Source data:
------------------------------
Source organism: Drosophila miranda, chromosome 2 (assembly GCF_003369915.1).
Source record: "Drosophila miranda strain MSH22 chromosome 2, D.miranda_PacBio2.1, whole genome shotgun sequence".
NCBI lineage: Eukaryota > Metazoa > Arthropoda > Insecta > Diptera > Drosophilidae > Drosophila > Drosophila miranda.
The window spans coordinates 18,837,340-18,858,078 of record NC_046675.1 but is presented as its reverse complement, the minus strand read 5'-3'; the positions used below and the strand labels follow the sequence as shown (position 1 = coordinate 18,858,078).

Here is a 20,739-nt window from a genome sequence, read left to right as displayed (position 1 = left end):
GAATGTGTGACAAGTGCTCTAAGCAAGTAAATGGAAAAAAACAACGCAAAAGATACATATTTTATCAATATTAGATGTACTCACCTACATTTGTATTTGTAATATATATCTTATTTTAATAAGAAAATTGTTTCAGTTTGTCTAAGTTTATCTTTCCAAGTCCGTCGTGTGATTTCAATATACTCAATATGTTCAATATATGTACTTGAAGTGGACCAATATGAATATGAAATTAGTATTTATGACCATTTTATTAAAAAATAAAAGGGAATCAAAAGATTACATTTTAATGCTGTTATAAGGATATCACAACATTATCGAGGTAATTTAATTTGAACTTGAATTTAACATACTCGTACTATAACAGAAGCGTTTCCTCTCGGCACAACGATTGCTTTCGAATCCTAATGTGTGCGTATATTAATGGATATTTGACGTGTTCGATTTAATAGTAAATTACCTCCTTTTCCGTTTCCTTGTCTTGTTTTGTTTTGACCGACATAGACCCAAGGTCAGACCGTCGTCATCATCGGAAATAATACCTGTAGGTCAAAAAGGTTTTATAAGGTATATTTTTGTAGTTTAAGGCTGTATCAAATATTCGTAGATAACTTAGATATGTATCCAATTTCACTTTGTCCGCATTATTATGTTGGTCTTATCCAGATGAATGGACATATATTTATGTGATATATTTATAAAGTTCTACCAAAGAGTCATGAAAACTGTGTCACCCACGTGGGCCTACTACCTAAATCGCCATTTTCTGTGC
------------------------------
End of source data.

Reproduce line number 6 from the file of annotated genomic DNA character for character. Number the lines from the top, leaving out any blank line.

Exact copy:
GAATGTGTGACAAGTGCTCTAAGCAAGTAAATGGAAAAAAACAACGCAAAAGATACATATTTTATCAATATTAGATGTACTCACCTACATTTGTATTTGTAATATATATCTTATTTTAATAAGAAAATTGTTTCAGTTTGTCTAAGTTTATCTTTCCAAGTCCGTCGTGTGATTTCAATATACTCAATATGTTCAATATATGTACTTGAAGTGGACCAATATGAATATGAAATTAGTATTTATGACCATTTTATTAAAAAATAAAAGGGAATCAAAAGATTACATTTTAATGCTGTTATAAGGATATCACAACATTATCGAGGTAATTTAATTTGAACTTGAATTTAACATACTCGTACTATAACAGAAGCGTTTCCTCTCGGCACAACGATTGCTTTCGAATCCTAATGTGTGCGTATATTAATGGATATTTGACGTGTTCGATTTAATAGTAAATTACCTCCTTTTCCGTTTCCTTGTCTTGTTTTGTTTTGACCGACATAGACCCAAGGTCAGACCGTCGTCATCATCGGAAATAATACCTGTAGGTCAAAAAGGTTTTATAAGGTATATTTTTGTAGTTTAAGGCTGTATCAAATATTCGTAGATAACTTAGATATGTATCCAATTTCACTTTGTCCGCATTATTATGTTGGTCTTATCCAGATGAATGGACATATATTTATGTGATATATTTATAAAGTTCTACCAAAGAGTCATGAAAACTGTGTCACCCACGTGGGCCTACTACCTAAATCGCCATTTTCTGTGC